Tag Archive: shelter at home 2020


Although it wasn’t renewed for a second season, streaming service DC Universe’s Swamp Thing was the 2019 adaptation of a comic book series that stood apart in a year where every other series seemed to be based on a comic book.  On the small screen, from The Umbrella Academy, The Boys, and Watchmen, to the last seasons of Netflix’s The Punisher and Jessica Jones, plus new seasons of Arrow, The Flash, Supergirl, Legends of Tomorrow, Agents of S.H.I.E.L.D, Gotham, and Legion, and new Batwoman and Doom Patrol series, 2019 meant a lot of comic book adaptations that either looked the same or they fought hard to try to be grittier and different.  And that’s great–that means there’s something for everyone.  But none compared to Swamp Thing.  For our money, if you’re looking for fun, creepy timed for Halloween and not cartoony, soap opera-ish, or comic booky, and a series that earned its way to be one of the top 10 comic book adaptations of all, give Swamp Thing a try.  Moving from DC Universe to the CW network where anyone can watch it, the first episode of Swamp Thing begins again tonight at 7 p.m. Central.

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We often critique a series for its inability to get off the ground running.  Perhaps no television series excelled at that (both literally and figuratively) than the one and only original 1969-1970 animated series, Scooby Doo, Where Are You?  The entire series is airing this month on Boomerang.  The cultural impact of “those meddling kids,” the Scooby Gang, Fred, Daphne, Velma, Shaggy, and their Great Dane Scooby Doo, cannot be overstated.  The pop song introduction, the 1960s van, the clothes, the cameraderie, mix with the first shake cam most of us ever noticed, cool colors, and a laugh track telling us we weren’t the only ones in on the fun.

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Review by C.J. Bunce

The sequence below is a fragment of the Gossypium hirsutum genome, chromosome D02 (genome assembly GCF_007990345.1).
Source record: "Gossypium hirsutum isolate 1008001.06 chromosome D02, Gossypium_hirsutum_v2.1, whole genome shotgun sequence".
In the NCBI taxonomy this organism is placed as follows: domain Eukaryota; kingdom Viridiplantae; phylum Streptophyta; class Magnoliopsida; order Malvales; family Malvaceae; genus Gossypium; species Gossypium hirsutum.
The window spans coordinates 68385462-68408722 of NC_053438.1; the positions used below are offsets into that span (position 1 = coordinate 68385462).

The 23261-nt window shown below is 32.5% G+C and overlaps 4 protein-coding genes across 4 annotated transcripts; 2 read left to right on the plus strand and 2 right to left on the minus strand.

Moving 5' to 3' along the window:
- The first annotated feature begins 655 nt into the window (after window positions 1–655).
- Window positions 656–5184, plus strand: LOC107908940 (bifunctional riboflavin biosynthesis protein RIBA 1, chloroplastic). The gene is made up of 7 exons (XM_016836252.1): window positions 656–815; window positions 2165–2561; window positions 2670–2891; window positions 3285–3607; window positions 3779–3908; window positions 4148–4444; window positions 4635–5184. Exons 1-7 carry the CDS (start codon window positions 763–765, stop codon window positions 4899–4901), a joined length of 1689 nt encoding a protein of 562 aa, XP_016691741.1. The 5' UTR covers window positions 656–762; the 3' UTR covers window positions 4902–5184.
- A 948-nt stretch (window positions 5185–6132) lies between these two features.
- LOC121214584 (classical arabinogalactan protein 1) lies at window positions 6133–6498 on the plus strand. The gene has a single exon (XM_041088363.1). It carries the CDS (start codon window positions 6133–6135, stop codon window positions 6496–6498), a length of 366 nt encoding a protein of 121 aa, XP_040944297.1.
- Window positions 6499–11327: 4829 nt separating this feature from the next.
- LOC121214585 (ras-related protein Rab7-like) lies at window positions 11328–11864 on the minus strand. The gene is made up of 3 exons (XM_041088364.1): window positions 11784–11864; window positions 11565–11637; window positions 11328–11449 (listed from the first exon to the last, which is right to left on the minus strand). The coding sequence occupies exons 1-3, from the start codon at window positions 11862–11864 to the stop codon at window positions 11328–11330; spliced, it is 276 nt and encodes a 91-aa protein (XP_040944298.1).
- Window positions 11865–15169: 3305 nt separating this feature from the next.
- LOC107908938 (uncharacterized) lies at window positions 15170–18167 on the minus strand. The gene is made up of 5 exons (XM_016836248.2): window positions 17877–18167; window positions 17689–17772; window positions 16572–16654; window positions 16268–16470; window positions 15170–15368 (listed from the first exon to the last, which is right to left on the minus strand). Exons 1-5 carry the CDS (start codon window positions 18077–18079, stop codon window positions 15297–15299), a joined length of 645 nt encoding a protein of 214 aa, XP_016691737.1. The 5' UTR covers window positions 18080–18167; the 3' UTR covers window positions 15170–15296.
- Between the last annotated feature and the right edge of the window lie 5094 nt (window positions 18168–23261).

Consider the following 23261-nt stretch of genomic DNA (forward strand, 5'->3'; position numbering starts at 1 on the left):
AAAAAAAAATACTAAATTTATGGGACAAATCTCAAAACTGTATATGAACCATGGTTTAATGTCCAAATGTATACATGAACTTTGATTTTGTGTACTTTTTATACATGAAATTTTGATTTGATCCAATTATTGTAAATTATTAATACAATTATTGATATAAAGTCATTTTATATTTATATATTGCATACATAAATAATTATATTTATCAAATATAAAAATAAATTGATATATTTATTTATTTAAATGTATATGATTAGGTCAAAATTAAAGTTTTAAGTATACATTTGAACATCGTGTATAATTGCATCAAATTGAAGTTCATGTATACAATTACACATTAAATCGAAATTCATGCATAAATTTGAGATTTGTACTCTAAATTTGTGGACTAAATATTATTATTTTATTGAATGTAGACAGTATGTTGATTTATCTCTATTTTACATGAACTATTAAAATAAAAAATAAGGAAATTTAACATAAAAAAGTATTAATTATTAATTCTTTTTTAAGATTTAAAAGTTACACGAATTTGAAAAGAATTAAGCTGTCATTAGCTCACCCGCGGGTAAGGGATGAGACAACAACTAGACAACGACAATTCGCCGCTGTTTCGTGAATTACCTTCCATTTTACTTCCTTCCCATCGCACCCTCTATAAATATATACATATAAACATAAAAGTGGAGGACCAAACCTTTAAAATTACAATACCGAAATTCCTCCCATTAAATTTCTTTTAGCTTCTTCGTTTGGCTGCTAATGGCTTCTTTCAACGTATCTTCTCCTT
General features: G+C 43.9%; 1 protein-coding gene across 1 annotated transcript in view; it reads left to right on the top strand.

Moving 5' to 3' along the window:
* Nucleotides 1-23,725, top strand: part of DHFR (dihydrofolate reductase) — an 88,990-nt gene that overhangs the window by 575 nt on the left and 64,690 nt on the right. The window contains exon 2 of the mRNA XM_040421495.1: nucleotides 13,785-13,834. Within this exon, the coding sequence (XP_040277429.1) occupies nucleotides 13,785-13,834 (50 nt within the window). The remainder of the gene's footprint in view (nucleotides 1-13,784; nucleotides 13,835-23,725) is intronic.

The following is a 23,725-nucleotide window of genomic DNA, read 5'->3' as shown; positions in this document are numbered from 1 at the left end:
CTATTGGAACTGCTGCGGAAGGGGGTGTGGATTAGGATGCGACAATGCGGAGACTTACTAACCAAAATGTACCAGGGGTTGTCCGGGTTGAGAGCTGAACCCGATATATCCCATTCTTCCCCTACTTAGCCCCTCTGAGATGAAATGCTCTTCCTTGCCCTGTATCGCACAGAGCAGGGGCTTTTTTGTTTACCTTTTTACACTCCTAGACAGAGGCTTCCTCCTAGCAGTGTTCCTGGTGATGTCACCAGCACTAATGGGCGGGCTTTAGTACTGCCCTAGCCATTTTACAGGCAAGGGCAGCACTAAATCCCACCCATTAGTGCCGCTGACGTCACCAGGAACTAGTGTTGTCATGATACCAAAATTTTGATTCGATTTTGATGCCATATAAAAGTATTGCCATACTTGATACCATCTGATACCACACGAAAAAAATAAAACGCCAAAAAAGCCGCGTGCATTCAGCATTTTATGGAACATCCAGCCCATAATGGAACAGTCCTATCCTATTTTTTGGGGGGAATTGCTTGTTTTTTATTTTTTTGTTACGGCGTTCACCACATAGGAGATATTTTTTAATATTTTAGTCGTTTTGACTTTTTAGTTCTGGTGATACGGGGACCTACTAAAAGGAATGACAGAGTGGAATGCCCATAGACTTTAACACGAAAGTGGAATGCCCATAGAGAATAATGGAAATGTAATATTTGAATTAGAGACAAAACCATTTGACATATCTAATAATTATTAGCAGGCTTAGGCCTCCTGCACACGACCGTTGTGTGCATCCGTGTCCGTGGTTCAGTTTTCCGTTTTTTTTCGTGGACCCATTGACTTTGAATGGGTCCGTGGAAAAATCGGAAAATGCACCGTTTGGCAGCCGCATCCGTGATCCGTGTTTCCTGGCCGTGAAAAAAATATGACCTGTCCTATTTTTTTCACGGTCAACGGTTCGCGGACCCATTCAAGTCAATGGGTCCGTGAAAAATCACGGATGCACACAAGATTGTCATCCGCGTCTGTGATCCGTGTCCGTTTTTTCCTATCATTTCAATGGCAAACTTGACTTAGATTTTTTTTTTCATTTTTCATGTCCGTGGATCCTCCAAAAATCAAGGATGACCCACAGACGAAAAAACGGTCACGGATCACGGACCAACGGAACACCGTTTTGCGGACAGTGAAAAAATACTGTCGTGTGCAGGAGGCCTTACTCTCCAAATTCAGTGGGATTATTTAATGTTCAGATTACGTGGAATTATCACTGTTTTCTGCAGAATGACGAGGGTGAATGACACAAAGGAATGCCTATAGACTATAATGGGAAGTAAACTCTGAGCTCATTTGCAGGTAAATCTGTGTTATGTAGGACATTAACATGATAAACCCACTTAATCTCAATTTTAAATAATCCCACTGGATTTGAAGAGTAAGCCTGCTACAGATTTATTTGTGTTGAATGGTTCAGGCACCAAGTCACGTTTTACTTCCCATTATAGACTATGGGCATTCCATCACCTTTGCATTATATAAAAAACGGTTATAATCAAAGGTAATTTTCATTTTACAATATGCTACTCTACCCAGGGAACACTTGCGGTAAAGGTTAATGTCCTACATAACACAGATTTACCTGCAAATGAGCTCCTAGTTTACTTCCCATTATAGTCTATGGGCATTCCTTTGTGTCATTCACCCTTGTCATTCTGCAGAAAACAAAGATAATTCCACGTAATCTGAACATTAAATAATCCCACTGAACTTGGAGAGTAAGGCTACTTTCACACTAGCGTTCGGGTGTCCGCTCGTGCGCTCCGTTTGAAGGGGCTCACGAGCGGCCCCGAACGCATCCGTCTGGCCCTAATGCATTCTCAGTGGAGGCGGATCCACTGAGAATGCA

Our next recommendation for anyone looking for a great weekend project is the Orpheus Music Box Robot Kit from Robotime, a wooden 3D puzzle music box craft kit that results in a steampunk desk-shelf cheerleader to lead you on as you plunk away on your keyboard.  You can build it in anywhere from 4-8 hours, but it has precision parts and you probably want to take your time and spread the build out over a few days.  The kit includes everything you need to build it, including six sheets of 221 laser-cut pieces, sandpaper, screws, screwdriver, plastic dome, a bag of dowels of various sizes, light and light switch, classic music box mechanics, and white glue.

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We’ve seen some good variants on classic board games introduced over the years by Hasbro and USAopoly, especially in their Trivial Pursuit line.  We’ve still enjoying last year’s Stranger Things Back to the 80s Trivial Pursuit, full of great trivia and a unique board that fits the theme of the Netflix television series.  For the toymakers’ next tie-in, they are going dark.  Ready for your Halloween party-at-home, the Horror Ultimate Edition Trivial Pursuit Game expands on an earlier 600-question card deck add-on (the Trivial Pursuit: Horror Movies Edition) with a creepy playing board, even creepier playing pieces, and 1,800 gore-filled and disturbing trivia question cards.  And lots of blood spatter everywhere.

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Back in the 1990s when the dot-com revolution took off, it was difficult to find a telecom, Internet, or other tech start-up business that didn’t have a CEO at the helm who drove us all to accept Hawaiian shirt Fridays as the new norm.  I still have a closet full of Hawaiian shirts (historically, “Aloha” shirts, a fashion that dates back to the 1920s, popularized in the 1930s).  With this crazy 2020, why not resurrect the fad again?  We spotted three online outlets ready to answer the call.  One hails from the family of one of your all-time favorite comedians, another is a throwback to all things good and Hawaiian, and the third is where Magnum shops today.  This will have you pulling out your Israel Kamakawiwoʻole or Don Ho albums and re-start your next Magnum, p.i. or Hawaii Five-O binge.  Make no mistake, despite recent fringe elements trying to usurp this traditional Friday garb and 50th state trademark wear for their own political ends, Hawaiian shirts don’t go with guns or camouflage (see instead #HawaiianshirtsforPeace).

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Bueller?  Bueller?